Perceptions that judicial review is an ineffective drain on the public purse and frequently abused by claimants are 'at best misleading and at worst false', according to a legal charity's study of 502 cases.
The Public Law Project says the success rates of challenges, ranging from 43% to 50% depending on the type of case, 'do not point to high levels of abuse'.
According to the study, claimants often obtain tangible benefits through judicial review and judgments 'are seen to have a significant impact in relation to policy, procedure, the clarity of the law and human rights protection'. In an implicit attack on the government's legal aid policy, it notes that legal aid played a significant role in enabling claimants to right wrongs.
'Restrictions on legal aid to support JR claims are likely to have a disproportionately adverse effect on those forced to resort to JR in order to obtain services to which they are legally entitled.'
The study was carried out with the University of Essex and London School of Economics. It examined 502 cases handled over 20 months by the administrative court, of which 35% dealt with immigration decisions. More than half of all the cases were brought against central government with local authorities the next most frequent defendants.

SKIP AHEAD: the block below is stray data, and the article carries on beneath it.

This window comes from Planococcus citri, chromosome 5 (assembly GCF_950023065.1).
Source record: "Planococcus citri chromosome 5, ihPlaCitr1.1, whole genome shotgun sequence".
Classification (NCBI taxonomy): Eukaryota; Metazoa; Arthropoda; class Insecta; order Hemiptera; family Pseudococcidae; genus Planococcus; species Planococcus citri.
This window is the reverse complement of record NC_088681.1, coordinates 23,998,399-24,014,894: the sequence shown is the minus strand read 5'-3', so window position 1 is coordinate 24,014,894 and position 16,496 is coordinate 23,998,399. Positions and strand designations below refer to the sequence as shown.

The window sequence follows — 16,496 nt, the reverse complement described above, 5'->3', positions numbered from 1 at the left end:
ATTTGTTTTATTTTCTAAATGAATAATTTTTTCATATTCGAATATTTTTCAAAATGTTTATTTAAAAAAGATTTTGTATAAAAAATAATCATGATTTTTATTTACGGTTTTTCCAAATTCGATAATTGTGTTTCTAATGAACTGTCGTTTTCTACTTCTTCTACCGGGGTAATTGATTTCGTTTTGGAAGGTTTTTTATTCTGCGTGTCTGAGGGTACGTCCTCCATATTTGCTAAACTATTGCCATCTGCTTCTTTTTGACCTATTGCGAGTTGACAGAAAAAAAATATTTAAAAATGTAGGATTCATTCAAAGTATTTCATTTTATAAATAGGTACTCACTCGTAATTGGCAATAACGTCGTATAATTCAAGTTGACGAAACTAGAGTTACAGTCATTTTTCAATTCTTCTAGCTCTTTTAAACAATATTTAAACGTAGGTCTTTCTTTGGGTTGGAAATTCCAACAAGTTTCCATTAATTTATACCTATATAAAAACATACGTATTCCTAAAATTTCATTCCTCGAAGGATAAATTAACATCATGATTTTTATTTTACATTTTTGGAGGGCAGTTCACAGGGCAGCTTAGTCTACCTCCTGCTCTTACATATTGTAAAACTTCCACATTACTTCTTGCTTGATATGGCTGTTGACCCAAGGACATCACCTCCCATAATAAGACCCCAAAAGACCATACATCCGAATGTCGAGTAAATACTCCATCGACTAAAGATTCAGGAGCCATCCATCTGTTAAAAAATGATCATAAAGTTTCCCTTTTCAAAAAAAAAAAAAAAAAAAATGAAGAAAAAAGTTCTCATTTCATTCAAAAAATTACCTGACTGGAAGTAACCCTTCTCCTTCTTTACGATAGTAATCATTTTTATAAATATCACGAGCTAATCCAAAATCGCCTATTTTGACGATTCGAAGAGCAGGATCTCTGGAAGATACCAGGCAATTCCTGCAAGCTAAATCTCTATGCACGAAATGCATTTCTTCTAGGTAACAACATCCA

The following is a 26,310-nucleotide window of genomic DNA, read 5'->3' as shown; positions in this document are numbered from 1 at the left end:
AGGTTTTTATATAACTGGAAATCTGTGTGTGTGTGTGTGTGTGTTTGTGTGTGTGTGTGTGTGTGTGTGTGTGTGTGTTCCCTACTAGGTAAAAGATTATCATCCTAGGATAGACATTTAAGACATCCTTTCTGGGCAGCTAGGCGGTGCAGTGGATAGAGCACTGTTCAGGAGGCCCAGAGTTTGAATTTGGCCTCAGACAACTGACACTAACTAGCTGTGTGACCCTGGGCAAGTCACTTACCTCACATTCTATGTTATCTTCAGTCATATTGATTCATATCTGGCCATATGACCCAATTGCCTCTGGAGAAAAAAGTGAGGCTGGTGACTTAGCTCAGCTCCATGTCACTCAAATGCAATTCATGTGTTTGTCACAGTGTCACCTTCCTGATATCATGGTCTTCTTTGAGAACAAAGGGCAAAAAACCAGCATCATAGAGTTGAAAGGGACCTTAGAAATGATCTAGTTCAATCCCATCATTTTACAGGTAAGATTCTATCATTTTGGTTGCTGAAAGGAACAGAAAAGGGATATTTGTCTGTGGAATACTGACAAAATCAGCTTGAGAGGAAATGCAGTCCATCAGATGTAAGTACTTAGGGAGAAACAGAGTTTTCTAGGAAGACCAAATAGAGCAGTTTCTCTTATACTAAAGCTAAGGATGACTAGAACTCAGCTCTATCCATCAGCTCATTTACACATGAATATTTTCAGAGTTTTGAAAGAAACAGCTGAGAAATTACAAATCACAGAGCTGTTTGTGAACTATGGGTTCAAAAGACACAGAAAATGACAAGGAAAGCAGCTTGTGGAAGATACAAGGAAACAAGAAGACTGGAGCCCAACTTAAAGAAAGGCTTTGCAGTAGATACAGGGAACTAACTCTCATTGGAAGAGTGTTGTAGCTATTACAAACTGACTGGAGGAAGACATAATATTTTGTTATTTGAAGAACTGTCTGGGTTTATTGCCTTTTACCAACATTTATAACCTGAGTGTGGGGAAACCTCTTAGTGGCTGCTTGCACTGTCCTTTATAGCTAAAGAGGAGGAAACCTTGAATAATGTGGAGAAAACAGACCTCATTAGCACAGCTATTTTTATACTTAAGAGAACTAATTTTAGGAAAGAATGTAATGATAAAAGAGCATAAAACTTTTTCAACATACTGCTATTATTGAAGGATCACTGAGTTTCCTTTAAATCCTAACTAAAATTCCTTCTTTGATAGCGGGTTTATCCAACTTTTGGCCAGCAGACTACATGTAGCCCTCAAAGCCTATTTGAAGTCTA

Even for public bodies on the losing end, the effects are not wholly negative, the authors claim.
Far from being a burden on local authorities, JR decisions can provide clarity and guidance on the law and an incentive to rethink approaches. Overall, there is 'a substantial body of evidence supporting the value of JR as a means to obtaining substantive redress where no other form of legal remedy exists.'
However, the study's authors concede that responses were heavily weighted towards claimant solicitors. 'Despite multiple reminders and follow-ups by email and phone, the response rate from defendant solicitors was significantly lower' with 25% of defendant solicitors replying compared with 49% among claimants.
Low participation by central government's Treasury Solicitor's Department 'was disappointing'.
Another caveat was that much of the analysis is based on lawyers' opinions. 'However, relying on what lawyers say about their own cases carries risks, given that their perspective may be limited' and lawyers may 'consciously or unconsciously stress positive outcomes for their clients'.